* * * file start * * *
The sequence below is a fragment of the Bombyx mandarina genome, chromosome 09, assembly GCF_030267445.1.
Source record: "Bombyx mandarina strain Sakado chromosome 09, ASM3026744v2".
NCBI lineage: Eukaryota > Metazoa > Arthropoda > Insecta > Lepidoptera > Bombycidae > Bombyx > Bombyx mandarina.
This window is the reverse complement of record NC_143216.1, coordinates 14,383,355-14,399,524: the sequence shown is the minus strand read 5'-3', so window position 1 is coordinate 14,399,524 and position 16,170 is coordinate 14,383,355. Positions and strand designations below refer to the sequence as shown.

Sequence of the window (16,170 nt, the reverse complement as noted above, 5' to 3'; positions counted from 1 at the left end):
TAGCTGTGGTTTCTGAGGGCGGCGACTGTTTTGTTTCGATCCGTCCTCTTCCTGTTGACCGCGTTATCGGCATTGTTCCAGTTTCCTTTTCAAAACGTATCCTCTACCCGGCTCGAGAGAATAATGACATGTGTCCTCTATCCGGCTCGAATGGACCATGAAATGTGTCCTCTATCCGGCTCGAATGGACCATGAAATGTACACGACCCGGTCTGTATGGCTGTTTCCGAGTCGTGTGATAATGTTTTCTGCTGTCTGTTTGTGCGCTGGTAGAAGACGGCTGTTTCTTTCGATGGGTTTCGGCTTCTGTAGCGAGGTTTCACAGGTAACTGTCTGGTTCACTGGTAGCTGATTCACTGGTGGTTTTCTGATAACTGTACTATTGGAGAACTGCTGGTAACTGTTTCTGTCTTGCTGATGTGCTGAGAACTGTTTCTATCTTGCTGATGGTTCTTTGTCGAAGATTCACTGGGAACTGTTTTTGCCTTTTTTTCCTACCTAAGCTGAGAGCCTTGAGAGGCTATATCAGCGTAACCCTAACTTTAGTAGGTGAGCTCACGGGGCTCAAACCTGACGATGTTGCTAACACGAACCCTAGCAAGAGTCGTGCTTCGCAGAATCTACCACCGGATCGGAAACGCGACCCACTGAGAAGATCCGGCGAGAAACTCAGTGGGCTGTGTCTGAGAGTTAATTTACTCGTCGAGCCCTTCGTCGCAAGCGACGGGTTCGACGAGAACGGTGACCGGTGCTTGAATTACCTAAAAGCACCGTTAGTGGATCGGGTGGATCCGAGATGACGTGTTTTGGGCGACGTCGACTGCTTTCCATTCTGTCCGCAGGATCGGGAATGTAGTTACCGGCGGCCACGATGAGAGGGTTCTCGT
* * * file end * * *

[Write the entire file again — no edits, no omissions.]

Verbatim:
The sequence below is a fragment of the Bombyx mandarina genome, chromosome 09, assembly GCF_030267445.1.
Source record: "Bombyx mandarina strain Sakado chromosome 09, ASM3026744v2".
NCBI lineage: Eukaryota > Metazoa > Arthropoda > Insecta > Lepidoptera > Bombycidae > Bombyx > Bombyx mandarina.
This window is the reverse complement of record NC_143216.1, coordinates 14,383,355-14,399,524: the sequence shown is the minus strand read 5'-3', so window position 1 is coordinate 14,399,524 and position 16,170 is coordinate 14,383,355. Positions and strand designations below refer to the sequence as shown.

Sequence of the window (16,170 nt, the reverse complement as noted above, 5' to 3'; positions counted from 1 at the left end):
TAGCTGTGGTTTCTGAGGGCGGCGACTGTTTTGTTTCGATCCGTCCTCTTCCTGTTGACCGCGTTATCGGCATTGTTCCAGTTTCCTTTTCAAAACGTATCCTCTACCCGGCTCGAGAGAATAATGACATGTGTCCTCTATCCGGCTCGAATGGACCATGAAATGTGTCCTCTATCCGGCTCGAATGGACCATGAAATGTACACGACCCGGTCTGTATGGCTGTTTCCGAGTCGTGTGATAATGTTTTCTGCTGTCTGTTTGTGCGCTGGTAGAAGACGGCTGTTTCTTTCGATGGGTTTCGGCTTCTGTAGCGAGGTTTCACAGGTAACTGTCTGGTTCACTGGTAGCTGATTCACTGGTGGTTTTCTGATAACTGTACTATTGGAGAACTGCTGGTAACTGTTTCTGTCTTGCTGATGTGCTGAGAACTGTTTCTATCTTGCTGATGGTTCTTTGTCGAAGATTCACTGGGAACTGTTTTTGCCTTTTTTTCCTACCTAAGCTGAGAGCCTTGAGAGGCTATATCAGCGTAACCCTAACTTTAGTAGGTGAGCTCACGGGGCTCAAACCTGACGATGTTGCTAACACGAACCCTAGCAAGAGTCGTGCTTCGCAGAATCTACCACCGGATCGGAAACGCGACCCACTGAGAAGATCCGGCGAGAAACTCAGTGGGCTGTGTCTGAGAGTTAATTTACTCGTCGAGCCCTTCGTCGCAAGCGACGGGTTCGACGAGAACGGTGACCGGTGCTTGAATTACCTAAAAGCACCGTTAGTGGATCGGGTGGATCCGAGATGACGTGTTTTGGGCGACGTCGACTGCTTTCCATTCTGTCCGCAGGATCGGGAATGTAGTTACCGGCGGCCACGATGAGAGGGTTCTCGT